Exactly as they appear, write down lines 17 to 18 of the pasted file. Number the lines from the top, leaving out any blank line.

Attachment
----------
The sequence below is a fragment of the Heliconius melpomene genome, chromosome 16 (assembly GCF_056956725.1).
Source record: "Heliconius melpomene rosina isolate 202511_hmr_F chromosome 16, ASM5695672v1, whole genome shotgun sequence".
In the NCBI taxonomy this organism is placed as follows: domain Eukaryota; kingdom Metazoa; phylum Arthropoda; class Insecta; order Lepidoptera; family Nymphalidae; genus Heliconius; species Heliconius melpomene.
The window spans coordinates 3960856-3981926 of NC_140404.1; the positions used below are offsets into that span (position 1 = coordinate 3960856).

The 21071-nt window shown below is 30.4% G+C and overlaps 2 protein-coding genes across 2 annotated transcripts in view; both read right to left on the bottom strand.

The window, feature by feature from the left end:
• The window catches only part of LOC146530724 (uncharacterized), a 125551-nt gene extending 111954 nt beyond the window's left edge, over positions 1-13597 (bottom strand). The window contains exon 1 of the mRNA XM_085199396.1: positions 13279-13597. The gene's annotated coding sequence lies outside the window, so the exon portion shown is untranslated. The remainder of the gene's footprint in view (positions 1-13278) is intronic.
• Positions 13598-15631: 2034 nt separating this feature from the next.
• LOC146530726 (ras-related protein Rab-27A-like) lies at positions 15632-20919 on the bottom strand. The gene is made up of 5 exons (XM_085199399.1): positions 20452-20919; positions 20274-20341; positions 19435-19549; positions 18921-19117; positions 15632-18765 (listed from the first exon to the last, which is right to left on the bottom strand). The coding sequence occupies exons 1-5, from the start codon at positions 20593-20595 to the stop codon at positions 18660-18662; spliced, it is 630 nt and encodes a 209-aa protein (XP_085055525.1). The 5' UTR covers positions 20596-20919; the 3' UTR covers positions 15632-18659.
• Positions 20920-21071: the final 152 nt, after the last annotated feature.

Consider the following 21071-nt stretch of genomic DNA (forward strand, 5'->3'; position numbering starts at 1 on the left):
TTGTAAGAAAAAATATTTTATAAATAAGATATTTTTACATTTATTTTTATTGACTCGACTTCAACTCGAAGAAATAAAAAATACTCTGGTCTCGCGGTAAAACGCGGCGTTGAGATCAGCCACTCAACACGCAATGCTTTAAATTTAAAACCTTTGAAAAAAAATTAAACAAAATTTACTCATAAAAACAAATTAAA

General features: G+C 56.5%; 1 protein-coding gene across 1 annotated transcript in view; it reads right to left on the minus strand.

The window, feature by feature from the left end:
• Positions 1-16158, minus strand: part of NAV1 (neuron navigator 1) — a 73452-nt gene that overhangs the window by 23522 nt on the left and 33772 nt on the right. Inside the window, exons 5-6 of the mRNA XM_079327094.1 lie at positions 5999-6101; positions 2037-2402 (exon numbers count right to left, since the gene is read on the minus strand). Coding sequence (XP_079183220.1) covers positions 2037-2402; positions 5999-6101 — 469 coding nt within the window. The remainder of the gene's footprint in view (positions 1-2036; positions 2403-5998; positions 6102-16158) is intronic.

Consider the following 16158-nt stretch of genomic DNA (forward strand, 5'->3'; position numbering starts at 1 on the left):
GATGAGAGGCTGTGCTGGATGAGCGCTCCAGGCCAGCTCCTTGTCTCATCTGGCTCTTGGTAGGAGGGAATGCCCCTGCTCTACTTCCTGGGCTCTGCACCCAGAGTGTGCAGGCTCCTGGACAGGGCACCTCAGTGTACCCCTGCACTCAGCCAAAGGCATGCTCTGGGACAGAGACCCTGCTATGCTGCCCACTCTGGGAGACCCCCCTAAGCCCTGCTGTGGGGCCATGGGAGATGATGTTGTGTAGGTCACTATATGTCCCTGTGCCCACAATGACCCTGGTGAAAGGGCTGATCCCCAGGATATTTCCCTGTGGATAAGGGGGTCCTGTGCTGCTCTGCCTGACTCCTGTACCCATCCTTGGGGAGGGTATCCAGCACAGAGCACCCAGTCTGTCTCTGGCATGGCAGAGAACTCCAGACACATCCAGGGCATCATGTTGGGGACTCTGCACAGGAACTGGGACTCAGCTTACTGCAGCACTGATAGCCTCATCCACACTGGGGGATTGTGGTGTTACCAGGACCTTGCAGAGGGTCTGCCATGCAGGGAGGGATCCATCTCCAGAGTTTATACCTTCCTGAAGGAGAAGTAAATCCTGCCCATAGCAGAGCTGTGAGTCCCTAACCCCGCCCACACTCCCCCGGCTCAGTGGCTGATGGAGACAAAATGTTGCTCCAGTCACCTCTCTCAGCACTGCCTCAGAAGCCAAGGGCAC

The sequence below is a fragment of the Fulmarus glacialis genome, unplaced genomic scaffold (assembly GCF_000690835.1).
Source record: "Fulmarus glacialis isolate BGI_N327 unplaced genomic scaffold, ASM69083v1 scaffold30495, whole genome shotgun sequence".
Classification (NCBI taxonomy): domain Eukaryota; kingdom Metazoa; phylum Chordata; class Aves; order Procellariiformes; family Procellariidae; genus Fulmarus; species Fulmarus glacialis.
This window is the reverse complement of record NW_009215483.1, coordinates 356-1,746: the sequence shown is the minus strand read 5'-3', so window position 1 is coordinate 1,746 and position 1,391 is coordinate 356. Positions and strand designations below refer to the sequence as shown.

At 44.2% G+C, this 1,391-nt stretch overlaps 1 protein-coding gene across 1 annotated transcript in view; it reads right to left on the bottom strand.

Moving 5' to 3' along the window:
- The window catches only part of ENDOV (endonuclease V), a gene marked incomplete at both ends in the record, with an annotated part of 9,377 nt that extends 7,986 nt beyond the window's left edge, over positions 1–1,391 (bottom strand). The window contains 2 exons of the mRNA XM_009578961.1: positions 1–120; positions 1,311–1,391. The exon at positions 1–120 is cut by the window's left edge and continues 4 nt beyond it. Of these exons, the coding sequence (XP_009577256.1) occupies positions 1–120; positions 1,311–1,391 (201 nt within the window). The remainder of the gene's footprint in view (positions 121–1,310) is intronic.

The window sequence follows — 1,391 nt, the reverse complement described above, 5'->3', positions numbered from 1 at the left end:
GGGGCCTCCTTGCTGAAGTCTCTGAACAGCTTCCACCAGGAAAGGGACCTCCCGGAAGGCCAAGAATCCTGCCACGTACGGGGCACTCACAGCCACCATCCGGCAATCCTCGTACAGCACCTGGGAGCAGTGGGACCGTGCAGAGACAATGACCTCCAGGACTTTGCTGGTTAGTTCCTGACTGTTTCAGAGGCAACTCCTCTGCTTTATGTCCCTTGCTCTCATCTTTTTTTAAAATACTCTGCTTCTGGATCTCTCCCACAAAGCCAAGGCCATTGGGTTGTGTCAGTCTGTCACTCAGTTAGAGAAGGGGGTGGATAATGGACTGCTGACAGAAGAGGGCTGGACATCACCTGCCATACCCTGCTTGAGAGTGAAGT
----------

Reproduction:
GATGAGAGGCTGTGCTGGATGAGCGCTCCAGGCCAGCTCCTTGTCTCATCTGGCTCTTGGTAGGAGGGAATGCCCCTGCTCTACTTCCTGGGCTCTGCACCCAGAGTGTGCAGGCTCCTGGACAGGGCACCTCAGTGTACCCCTGCACTCAGCCAAAGGCATGCTCTGGGACAGAGACCCTGCTATGCTGCCCACTCTGGGAGACCCCCCTAAGCCCTGCTGTGGGGCCATGGGAGATGATGTTGTGTAGGTCACTATATGTCCCTGTGCCCACAATGACCCTGGTGAAAGGGCTGATCCCCAGGATATTTCCCTGTGGATAAGGGGGTCCTGTGCTGCTCTGCCTGACTCCTGTACCCATCCTTGGGGAGGGTATCCAGCACAGAGCACCCAGTCTGTCTCTGGCATGGCAGAGAACTCCAGACACATCCAGGGCATCATGTTGGGGACTCTGCACAGGAACTGGGACTCAGCTTACTGCAGCACTGATAGCCTCATCCACACTGGGGGATTGTGGTGTTACCAGGACCTTGCAGAGGGTCTGCCATGCAGGGAGGGATCCATCTCCAGAGTTTATACCTTCCTGAAGGAGAAGTAAATCCTGCCCATAGCAGAGCTGTGAGTCCCTAACCCCGCCCACACTCCCCCGGCTCAGTGGCTGATGGAGACAAAATGTTGCTCCAGTCACCTCTCTCAGCACTGCCTCAGAAGCCAAGGGCAC

The sequence below is a fragment of the Fulmarus glacialis genome, unplaced genomic scaffold (assembly GCF_000690835.1).